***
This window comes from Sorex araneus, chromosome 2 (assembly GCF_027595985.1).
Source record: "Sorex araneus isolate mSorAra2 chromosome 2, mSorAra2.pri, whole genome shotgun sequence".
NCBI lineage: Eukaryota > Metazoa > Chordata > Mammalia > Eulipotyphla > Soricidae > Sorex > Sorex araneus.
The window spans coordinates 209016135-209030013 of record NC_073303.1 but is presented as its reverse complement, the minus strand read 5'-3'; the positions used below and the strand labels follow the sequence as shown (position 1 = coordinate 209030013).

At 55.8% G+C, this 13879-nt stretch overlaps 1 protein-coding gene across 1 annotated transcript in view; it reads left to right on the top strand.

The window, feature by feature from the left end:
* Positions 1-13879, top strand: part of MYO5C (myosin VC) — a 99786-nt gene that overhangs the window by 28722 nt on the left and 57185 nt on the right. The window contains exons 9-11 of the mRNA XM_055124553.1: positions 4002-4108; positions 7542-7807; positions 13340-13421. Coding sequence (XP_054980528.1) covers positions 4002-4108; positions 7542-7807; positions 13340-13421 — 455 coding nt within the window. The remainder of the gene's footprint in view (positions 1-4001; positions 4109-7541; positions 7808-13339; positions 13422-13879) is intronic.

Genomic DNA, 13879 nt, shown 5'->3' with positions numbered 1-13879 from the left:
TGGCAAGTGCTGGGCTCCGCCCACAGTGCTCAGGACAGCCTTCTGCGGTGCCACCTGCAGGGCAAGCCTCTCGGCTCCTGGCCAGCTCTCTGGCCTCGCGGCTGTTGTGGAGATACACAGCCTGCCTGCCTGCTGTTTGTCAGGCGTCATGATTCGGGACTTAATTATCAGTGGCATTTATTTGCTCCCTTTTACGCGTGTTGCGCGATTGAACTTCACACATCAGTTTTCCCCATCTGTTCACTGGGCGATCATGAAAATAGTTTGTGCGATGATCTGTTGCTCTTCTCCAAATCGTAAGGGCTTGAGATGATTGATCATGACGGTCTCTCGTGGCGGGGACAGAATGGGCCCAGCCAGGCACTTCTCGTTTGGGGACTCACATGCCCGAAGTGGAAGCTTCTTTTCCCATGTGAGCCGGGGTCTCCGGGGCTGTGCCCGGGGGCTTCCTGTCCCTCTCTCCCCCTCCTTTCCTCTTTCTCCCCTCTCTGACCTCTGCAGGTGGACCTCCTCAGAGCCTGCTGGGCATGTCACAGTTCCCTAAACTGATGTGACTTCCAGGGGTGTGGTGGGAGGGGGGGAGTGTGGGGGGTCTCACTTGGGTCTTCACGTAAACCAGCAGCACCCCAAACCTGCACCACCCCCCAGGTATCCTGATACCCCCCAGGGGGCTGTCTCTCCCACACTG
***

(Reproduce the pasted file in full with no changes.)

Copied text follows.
This window comes from Sorex araneus, chromosome 2 (assembly GCF_027595985.1).
Source record: "Sorex araneus isolate mSorAra2 chromosome 2, mSorAra2.pri, whole genome shotgun sequence".
NCBI lineage: Eukaryota > Metazoa > Chordata > Mammalia > Eulipotyphla > Soricidae > Sorex > Sorex araneus.
The window spans coordinates 209016135-209030013 of record NC_073303.1 but is presented as its reverse complement, the minus strand read 5'-3'; the positions used below and the strand labels follow the sequence as shown (position 1 = coordinate 209030013).

At 55.8% G+C, this 13879-nt stretch overlaps 1 protein-coding gene across 1 annotated transcript in view; it reads left to right on the top strand.

The window, feature by feature from the left end:
* Positions 1-13879, top strand: part of MYO5C (myosin VC) — a 99786-nt gene that overhangs the window by 28722 nt on the left and 57185 nt on the right. The window contains exons 9-11 of the mRNA XM_055124553.1: positions 4002-4108; positions 7542-7807; positions 13340-13421. Coding sequence (XP_054980528.1) covers positions 4002-4108; positions 7542-7807; positions 13340-13421 — 455 coding nt within the window. The remainder of the gene's footprint in view (positions 1-4001; positions 4109-7541; positions 7808-13339; positions 13422-13879) is intronic.

Genomic DNA, 13879 nt, shown 5'->3' with positions numbered 1-13879 from the left:
TGGCAAGTGCTGGGCTCCGCCCACAGTGCTCAGGACAGCCTTCTGCGGTGCCACCTGCAGGGCAAGCCTCTCGGCTCCTGGCCAGCTCTCTGGCCTCGCGGCTGTTGTGGAGATACACAGCCTGCCTGCCTGCTGTTTGTCAGGCGTCATGATTCGGGACTTAATTATCAGTGGCATTTATTTGCTCCCTTTTACGCGTGTTGCGCGATTGAACTTCACACATCAGTTTTCCCCATCTGTTCACTGGGCGATCATGAAAATAGTTTGTGCGATGATCTGTTGCTCTTCTCCAAATCGTAAGGGCTTGAGATGATTGATCATGACGGTCTCTCGTGGCGGGGACAGAATGGGCCCAGCCAGGCACTTCTCGTTTGGGGACTCACATGCCCGAAGTGGAAGCTTCTTTTCCCATGTGAGCCGGGGTCTCCGGGGCTGTGCCCGGGGGCTTCCTGTCCCTCTCTCCCCCTCCTTTCCTCTTTCTCCCCTCTCTGACCTCTGCAGGTGGACCTCCTCAGAGCCTGCTGGGCATGTCACAGTTCCCTAAACTGATGTGACTTCCAGGGGTGTGGTGGGAGGGGGGGAGTGTGGGGGGTCTCACTTGGGTCTTCACGTAAACCAGCAGCACCCCAAACCTGCACCACCCCCCAGGTATCCTGATACCCCCCAGGGGGCTGTCTCTCCCACACTG